SANTA BARBARA, CA, – A U.S. soldier whose homosexual orientation was known to most members of his unit returned recently from deployment in the Middle East, and described his experience this week to researchers at the Center for the Study of Sexual Minorities in the Military (CSSMM) at the University of California, Santa Barbara. The soldier, who will be referred to as Ryan, is the president of Gay and Lesbian Servicemembers for Equality (www.glsme.org), which was formed shortly after national attention focused on the expulsion of gay Arabic translators from the Army in the fall of 2002.
Ryan, who was deployed to the Middle East for a six-month tour, reported that most of his unit knew he was gay and that serving openly had no adverse effect on cohesion or readiness. “It was a non-factor,” he said. “Especially in a combat situation, it’s really the last thing on anyone’s mind. It’s just a question of doing your job.” Ryan explained that the military has many methods of addressing inappropriate behavior, such as sexual harassment, and that there should be a single standard for the conduct of gays and straights alike.
Although other soldiers’ knowledge of his sexual orientation did not undermine cohesion, the “don’t ask, don’t tell” regulations themselves added extra burdens to the task of bonding with his fellow troops. The policy prohibits any conduct or statements that reveal a “propensity” to engage in same-sex sexual conduct. “You cannot have any sort of relationships with people in that sense,” including emotional ones, Ryan explained, because the law bans any behavior which a “reasonable person” might regard as indicating likely homosexual conduct. This regulation, he said, interferes with the bonding process essential to forming cohesive fighting forces. “When I was in a unit where people didn’t know [that I was gay], it made it harder to form interpersonal relationships to the point where people can go to war together.” When soldiers deploy, he explained, “it’s not like you can go home at the end of the day and you have your friends who you can talk to about something like this.”
Ryan’s remarks on the round-the-clock nature of military service offered new insight into the effects of the gay ban on military effectiveness. Defenders of the ban have argued that allowing known gays to serve would compromise heterosexual privacy rights because they cannot go home at the end of the day. Ryan’s experience, however, seemed to indicate that that same situation for gays can hamstring their capacity to bond with their peers. “It is not the presence of gays in the military that undermines privacy, but the ban itself,” said Nathaniel Frank, senior research fellow at CSSMM. “‘Don’t ask, don’t tell’ forces gay soldiers to train, live and fight under a peculiar burden of isolation, which is particularly onerous when troops deploy to hostile territory.”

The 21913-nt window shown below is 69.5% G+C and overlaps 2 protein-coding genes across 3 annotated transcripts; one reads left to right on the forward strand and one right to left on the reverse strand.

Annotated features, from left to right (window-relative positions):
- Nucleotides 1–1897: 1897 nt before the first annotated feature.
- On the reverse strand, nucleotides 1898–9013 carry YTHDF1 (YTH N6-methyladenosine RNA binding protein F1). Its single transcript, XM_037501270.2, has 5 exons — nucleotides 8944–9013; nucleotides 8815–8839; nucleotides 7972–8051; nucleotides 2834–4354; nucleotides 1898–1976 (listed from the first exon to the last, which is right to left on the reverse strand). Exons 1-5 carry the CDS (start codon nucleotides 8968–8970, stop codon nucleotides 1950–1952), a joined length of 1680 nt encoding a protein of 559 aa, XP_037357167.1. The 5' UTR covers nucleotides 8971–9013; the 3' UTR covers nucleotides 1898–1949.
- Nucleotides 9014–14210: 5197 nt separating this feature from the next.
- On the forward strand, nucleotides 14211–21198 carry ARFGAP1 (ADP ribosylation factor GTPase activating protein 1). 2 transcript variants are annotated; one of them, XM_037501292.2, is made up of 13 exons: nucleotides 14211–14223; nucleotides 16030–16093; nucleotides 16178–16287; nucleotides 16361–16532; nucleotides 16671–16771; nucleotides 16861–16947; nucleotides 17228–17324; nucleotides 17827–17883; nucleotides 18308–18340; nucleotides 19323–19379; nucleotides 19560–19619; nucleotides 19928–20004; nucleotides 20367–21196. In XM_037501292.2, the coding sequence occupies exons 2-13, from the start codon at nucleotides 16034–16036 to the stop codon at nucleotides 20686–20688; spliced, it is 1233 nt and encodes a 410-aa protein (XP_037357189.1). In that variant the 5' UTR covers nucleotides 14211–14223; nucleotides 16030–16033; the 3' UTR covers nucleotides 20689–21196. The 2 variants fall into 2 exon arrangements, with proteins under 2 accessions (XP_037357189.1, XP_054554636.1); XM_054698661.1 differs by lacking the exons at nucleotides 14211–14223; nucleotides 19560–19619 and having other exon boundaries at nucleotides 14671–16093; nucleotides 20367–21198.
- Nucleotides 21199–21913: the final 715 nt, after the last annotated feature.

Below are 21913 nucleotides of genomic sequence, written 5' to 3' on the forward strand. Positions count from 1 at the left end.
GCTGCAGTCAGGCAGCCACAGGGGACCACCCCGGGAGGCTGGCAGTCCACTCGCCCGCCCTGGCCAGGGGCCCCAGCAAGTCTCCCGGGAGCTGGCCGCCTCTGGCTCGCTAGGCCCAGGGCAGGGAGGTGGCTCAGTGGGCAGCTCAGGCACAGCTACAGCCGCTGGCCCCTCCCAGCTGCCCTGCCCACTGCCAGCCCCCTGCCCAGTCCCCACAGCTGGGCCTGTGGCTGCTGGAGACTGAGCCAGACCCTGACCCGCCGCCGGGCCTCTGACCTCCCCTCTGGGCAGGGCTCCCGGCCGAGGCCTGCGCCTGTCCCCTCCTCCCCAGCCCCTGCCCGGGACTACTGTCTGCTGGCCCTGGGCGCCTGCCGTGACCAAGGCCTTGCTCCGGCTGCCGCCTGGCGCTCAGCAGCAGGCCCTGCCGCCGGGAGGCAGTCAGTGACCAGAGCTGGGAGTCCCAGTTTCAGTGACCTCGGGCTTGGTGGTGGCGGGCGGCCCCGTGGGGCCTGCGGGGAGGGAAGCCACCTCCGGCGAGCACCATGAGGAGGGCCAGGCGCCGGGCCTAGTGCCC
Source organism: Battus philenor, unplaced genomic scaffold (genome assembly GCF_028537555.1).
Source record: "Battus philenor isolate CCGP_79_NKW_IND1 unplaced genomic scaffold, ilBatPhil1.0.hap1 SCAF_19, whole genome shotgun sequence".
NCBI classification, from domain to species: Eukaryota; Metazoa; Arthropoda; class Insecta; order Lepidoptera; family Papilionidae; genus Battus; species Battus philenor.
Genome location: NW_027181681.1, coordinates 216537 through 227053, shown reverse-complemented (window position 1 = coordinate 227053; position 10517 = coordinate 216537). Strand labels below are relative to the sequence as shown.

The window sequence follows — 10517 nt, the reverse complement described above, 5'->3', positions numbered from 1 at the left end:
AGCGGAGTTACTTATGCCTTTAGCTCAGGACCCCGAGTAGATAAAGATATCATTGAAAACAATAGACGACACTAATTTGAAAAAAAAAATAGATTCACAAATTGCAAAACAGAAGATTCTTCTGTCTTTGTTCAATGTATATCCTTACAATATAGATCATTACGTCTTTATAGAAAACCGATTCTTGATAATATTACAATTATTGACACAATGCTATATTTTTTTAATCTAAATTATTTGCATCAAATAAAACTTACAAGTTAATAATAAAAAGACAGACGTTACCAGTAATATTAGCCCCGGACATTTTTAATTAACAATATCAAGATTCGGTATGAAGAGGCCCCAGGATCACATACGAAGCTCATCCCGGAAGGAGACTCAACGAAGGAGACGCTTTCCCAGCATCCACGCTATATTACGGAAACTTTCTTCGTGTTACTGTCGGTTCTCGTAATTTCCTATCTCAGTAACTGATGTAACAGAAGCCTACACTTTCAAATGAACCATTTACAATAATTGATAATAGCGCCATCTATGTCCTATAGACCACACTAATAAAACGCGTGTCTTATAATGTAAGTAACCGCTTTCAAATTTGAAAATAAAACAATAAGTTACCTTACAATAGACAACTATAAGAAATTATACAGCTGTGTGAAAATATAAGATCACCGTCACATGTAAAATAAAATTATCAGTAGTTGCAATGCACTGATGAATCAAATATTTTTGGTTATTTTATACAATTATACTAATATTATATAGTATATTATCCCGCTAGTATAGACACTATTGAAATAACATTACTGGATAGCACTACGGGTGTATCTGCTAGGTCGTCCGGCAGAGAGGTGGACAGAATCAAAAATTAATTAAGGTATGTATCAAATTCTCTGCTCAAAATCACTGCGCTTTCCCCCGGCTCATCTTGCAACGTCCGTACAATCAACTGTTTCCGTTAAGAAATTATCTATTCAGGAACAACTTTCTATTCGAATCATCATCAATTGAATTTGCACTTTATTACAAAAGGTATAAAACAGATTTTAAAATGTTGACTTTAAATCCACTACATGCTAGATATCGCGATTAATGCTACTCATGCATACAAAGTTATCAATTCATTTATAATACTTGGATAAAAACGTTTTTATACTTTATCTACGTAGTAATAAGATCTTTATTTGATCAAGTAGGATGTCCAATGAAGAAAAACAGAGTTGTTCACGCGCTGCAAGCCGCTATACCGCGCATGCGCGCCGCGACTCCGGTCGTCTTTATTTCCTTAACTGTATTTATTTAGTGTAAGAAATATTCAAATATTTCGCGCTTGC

Researchers have noted that the gay ban, although it was designed to protect the privacy of straights, actually “occasions a systematic invasion of heterosexual privacy.” Melissa Sheridan Embser-Herbert, a professor of sociology at Hamline University, and a retired U.S. Army Captain, argues that “don’t ask, don’t tell” does not only affect gay soldiers, but requires all soldiers to “go out of their way to be read as heterosexual.” In her research of soldiers’ attitudes toward gender and sexual orientation conformity, Embser-Herbert was stunned by the degree to which women, in particular, spoke of the need to “display heterosexuality.” “The part that really shocked me,” she said, “was the number of women who talked about either dating or having sex with men to ensure their heterosexuality.” She added that many of these women were actually straight. “By creating an environment where people are at risk if they’re thought to be non-heterosexual,” she concluded, “you create an environment where soldiers are compelled to make sure people think that they are heterosexual, and that creates an invasion of their privacy.”
These “compelled performances,” some observers worry, may interfere with the bonding process in training and combat situations. Ryan described how serving under the gay ban erodes the mutual trust that is essential to effective bonding. “A great deal of military service is being able to trust the people around you,” he said, “being able to be comfortable enough around them that you can trust someone with your life.” When you are forced to offer a partial picture of who you are, he explained, it becomes difficult to have confidence that your peers are embracing the true you. “Having to conceal something like this [one’s sexual orientation] can make you doubt the personal bonds and professional bonds that you have with people,” he said. “Lying makes it hard for others to trust you. It’s a forced lack of integrity on your part, and if you’re living a lie, they’re not trusting you, but a picture of you that you put in their head.”
Ryan also cited feelings of resentment toward the military that can undermine a soldier’s morale and commitment to the institution. He said that some gay soldiers question why they should put themselves in harm’s way for an organization that treats them as second-class citizens. “If the military is going to discriminate against me, [some people feel,] why should I fight for that institution and risk death? This is the way a lot of gay people feel, and it’s unfortunate because it’s a great opportunity to serve your country.”
“One of the biggest tenets of military service is personal integrity,” Ryan added, “and what the military is doing is forcing people to lie.”